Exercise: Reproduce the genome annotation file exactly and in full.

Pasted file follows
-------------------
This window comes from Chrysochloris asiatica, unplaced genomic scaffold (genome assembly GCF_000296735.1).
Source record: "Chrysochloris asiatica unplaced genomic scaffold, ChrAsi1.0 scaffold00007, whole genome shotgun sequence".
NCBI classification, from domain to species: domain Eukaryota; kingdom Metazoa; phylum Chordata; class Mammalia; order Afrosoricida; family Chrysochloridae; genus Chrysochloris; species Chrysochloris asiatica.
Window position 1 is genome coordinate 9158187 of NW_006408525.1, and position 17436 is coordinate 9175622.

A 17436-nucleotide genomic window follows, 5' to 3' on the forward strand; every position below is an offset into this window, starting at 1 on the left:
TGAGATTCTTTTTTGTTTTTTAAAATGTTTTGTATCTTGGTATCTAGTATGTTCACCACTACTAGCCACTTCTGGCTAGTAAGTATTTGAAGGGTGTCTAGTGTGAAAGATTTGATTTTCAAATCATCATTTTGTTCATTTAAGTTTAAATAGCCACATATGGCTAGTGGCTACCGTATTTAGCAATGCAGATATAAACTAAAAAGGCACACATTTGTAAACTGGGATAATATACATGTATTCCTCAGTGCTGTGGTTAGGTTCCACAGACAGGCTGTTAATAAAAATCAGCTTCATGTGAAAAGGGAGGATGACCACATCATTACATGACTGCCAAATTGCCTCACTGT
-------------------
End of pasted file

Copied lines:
This window comes from Chrysochloris asiatica, unplaced genomic scaffold (genome assembly GCF_000296735.1).
Source record: "Chrysochloris asiatica unplaced genomic scaffold, ChrAsi1.0 scaffold00007, whole genome shotgun sequence".
NCBI classification, from domain to species: domain Eukaryota; kingdom Metazoa; phylum Chordata; class Mammalia; order Afrosoricida; family Chrysochloridae; genus Chrysochloris; species Chrysochloris asiatica.
Window position 1 is genome coordinate 9158187 of NW_006408525.1, and position 17436 is coordinate 9175622.

A 17436-nucleotide genomic window follows, 5' to 3' on the forward strand; every position below is an offset into this window, starting at 1 on the left:
TGAGATTCTTTTTTGTTTTTTAAAATGTTTTGTATCTTGGTATCTAGTATGTTCACCACTACTAGCCACTTCTGGCTAGTAAGTATTTGAAGGGTGTCTAGTGTGAAAGATTTGATTTTCAAATCATCATTTTGTTCATTTAAGTTTAAATAGCCACATATGGCTAGTGGCTACCGTATTTAGCAATGCAGATATAAACTAAAAAGGCACACATTTGTAAACTGGGATAATATACATGTATTCCTCAGTGCTGTGGTTAGGTTCCACAGACAGGCTGTTAATAAAAATCAGCTTCATGTGAAAAGGGAGGATGACCACATCATTACATGACTGCCAAATTGCCTCACTGT